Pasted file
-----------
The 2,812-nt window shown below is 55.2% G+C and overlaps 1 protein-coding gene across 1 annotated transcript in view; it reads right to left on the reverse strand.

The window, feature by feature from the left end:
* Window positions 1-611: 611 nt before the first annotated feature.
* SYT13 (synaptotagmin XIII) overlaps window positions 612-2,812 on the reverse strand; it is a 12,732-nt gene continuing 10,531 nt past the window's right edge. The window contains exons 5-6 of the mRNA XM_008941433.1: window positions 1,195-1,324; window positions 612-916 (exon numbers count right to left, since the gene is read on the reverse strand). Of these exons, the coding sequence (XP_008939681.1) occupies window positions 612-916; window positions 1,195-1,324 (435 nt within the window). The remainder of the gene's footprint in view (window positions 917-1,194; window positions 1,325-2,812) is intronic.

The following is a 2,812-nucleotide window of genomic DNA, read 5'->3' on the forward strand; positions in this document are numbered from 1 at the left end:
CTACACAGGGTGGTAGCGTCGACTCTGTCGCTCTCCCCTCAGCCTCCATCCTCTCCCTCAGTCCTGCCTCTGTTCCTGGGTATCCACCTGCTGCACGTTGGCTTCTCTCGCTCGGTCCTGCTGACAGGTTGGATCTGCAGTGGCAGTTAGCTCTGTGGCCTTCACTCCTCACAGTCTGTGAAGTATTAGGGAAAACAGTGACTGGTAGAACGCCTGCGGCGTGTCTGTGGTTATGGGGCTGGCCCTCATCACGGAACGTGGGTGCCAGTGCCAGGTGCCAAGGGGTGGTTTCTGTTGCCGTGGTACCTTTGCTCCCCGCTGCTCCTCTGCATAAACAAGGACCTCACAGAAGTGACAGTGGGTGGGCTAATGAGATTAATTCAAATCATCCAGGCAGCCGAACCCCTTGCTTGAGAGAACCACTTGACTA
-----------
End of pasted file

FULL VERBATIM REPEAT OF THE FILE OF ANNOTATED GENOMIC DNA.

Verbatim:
The 2,812-nt window shown below is 55.2% G+C and overlaps 1 protein-coding gene across 1 annotated transcript in view; it reads right to left on the reverse strand.

The window, feature by feature from the left end:
* Window positions 1-611: 611 nt before the first annotated feature.
* SYT13 (synaptotagmin XIII) overlaps window positions 612-2,812 on the reverse strand; it is a 12,732-nt gene continuing 10,531 nt past the window's right edge. The window contains exons 5-6 of the mRNA XM_008941433.1: window positions 1,195-1,324; window positions 612-916 (exon numbers count right to left, since the gene is read on the reverse strand). Of these exons, the coding sequence (XP_008939681.1) occupies window positions 612-916; window positions 1,195-1,324 (435 nt within the window). The remainder of the gene's footprint in view (window positions 917-1,194; window positions 1,325-2,812) is intronic.

The following is a 2,812-nucleotide window of genomic DNA, read 5'->3' on the forward strand; positions in this document are numbered from 1 at the left end:
CTACACAGGGTGGTAGCGTCGACTCTGTCGCTCTCCCCTCAGCCTCCATCCTCTCCCTCAGTCCTGCCTCTGTTCCTGGGTATCCACCTGCTGCACGTTGGCTTCTCTCGCTCGGTCCTGCTGACAGGTTGGATCTGCAGTGGCAGTTAGCTCTGTGGCCTTCACTCCTCACAGTCTGTGAAGTATTAGGGAAAACAGTGACTGGTAGAACGCCTGCGGCGTGTCTGTGGTTATGGGGCTGGCCCTCATCACGGAACGTGGGTGCCAGTGCCAGGTGCCAAGGGGTGGTTTCTGTTGCCGTGGTACCTTTGCTCCCCGCTGCTCCTCTGCATAAACAAGGACCTCACAGAAGTGACAGTGGGTGGGCTAATGAGATTAATTCAAATCATCCAGGCAGCCGAACCCCTTGCTTGAGAGAACCACTTGACTA